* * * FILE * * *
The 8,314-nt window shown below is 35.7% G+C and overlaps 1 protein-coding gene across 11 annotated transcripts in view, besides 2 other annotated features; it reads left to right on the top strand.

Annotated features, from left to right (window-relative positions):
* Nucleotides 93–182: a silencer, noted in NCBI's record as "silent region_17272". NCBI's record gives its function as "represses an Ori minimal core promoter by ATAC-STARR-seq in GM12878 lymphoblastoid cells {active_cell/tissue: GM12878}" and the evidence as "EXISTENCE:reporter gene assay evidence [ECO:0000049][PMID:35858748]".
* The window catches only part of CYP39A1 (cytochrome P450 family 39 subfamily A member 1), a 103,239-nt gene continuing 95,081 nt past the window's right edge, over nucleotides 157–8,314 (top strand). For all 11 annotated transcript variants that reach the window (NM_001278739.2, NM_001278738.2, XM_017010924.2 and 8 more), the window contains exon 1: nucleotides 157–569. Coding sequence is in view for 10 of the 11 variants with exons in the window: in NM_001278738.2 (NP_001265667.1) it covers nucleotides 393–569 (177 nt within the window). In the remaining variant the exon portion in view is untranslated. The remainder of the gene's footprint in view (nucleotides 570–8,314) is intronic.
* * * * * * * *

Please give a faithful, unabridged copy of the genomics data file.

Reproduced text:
The 8,314-nt window shown below is 35.7% G+C and overlaps 1 protein-coding gene across 11 annotated transcripts in view, besides 2 other annotated features; it reads left to right on the top strand.

Annotated features, from left to right (window-relative positions):
* Nucleotides 93–182: a silencer, noted in NCBI's record as "silent region_17272". NCBI's record gives its function as "represses an Ori minimal core promoter by ATAC-STARR-seq in GM12878 lymphoblastoid cells {active_cell/tissue: GM12878}" and the evidence as "EXISTENCE:reporter gene assay evidence [ECO:0000049][PMID:35858748]".
* The window catches only part of CYP39A1 (cytochrome P450 family 39 subfamily A member 1), a 103,239-nt gene continuing 95,081 nt past the window's right edge, over nucleotides 157–8,314 (top strand). For all 11 annotated transcript variants that reach the window (NM_001278739.2, NM_001278738.2, XM_017010924.2 and 8 more), the window contains exon 1: nucleotides 157–569. Coding sequence is in view for 10 of the 11 variants with exons in the window: in NM_001278738.2 (NP_001265667.1) it covers nucleotides 393–569 (177 nt within the window). In the remaining variant the exon portion in view is untranslated. The remainder of the gene's footprint in view (nucleotides 570–8,314) is intronic.